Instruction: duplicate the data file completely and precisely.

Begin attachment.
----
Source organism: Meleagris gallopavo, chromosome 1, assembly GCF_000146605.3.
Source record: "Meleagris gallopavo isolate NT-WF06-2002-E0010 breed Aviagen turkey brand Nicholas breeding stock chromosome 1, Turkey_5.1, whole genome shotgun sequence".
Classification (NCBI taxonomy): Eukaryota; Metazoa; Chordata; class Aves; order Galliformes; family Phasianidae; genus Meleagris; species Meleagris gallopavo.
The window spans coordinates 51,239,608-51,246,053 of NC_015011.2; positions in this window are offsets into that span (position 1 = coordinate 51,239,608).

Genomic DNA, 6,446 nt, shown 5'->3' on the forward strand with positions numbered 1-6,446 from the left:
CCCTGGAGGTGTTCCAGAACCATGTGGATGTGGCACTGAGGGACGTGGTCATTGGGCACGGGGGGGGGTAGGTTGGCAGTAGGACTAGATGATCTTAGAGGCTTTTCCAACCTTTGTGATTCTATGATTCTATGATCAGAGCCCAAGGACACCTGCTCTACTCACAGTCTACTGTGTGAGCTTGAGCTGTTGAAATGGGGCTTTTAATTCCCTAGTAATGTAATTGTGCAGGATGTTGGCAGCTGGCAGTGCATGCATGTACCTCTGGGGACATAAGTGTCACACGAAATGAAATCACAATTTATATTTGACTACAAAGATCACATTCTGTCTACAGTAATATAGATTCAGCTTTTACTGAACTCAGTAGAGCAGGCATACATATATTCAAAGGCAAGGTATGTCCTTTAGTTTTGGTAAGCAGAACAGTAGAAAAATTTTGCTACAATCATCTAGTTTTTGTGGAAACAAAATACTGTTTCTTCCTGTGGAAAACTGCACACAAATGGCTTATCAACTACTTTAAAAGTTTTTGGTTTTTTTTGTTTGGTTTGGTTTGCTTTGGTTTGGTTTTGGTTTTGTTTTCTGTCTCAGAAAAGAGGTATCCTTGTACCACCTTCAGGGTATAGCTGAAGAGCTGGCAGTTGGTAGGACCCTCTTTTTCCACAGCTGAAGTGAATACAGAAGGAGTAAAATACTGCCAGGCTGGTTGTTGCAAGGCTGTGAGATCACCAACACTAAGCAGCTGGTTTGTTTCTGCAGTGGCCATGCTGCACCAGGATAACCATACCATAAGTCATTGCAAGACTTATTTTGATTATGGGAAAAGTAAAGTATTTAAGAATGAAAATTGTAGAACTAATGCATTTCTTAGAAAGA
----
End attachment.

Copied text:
Source organism: Meleagris gallopavo, chromosome 1, assembly GCF_000146605.3.
Source record: "Meleagris gallopavo isolate NT-WF06-2002-E0010 breed Aviagen turkey brand Nicholas breeding stock chromosome 1, Turkey_5.1, whole genome shotgun sequence".
Classification (NCBI taxonomy): Eukaryota; Metazoa; Chordata; class Aves; order Galliformes; family Phasianidae; genus Meleagris; species Meleagris gallopavo.
The window spans coordinates 51,239,608-51,246,053 of NC_015011.2; positions in this window are offsets into that span (position 1 = coordinate 51,239,608).

Genomic DNA, 6,446 nt, shown 5'->3' on the forward strand with positions numbered 1-6,446 from the left:
CCCTGGAGGTGTTCCAGAACCATGTGGATGTGGCACTGAGGGACGTGGTCATTGGGCACGGGGGGGGGTAGGTTGGCAGTAGGACTAGATGATCTTAGAGGCTTTTCCAACCTTTGTGATTCTATGATTCTATGATCAGAGCCCAAGGACACCTGCTCTACTCACAGTCTACTGTGTGAGCTTGAGCTGTTGAAATGGGGCTTTTAATTCCCTAGTAATGTAATTGTGCAGGATGTTGGCAGCTGGCAGTGCATGCATGTACCTCTGGGGACATAAGTGTCACACGAAATGAAATCACAATTTATATTTGACTACAAAGATCACATTCTGTCTACAGTAATATAGATTCAGCTTTTACTGAACTCAGTAGAGCAGGCATACATATATTCAAAGGCAAGGTATGTCCTTTAGTTTTGGTAAGCAGAACAGTAGAAAAATTTTGCTACAATCATCTAGTTTTTGTGGAAACAAAATACTGTTTCTTCCTGTGGAAAACTGCACACAAATGGCTTATCAACTACTTTAAAAGTTTTTGGTTTTTTTTGTTTGGTTTGGTTTGCTTTGGTTTGGTTTTGGTTTTGTTTTCTGTCTCAGAAAAGAGGTATCCTTGTACCACCTTCAGGGTATAGCTGAAGAGCTGGCAGTTGGTAGGACCCTCTTTTTCCACAGCTGAAGTGAATACAGAAGGAGTAAAATACTGCCAGGCTGGTTGTTGCAAGGCTGTGAGATCACCAACACTAAGCAGCTGGTTTGTTTCTGCAGTGGCCATGCTGCACCAGGATAACCATACCATAAGTCATTGCAAGACTTATTTTGATTATGGGAAAAGTAAAGTATTTAAGAATGAAAATTGTAGAACTAATGCATTTCTTAGAAAGA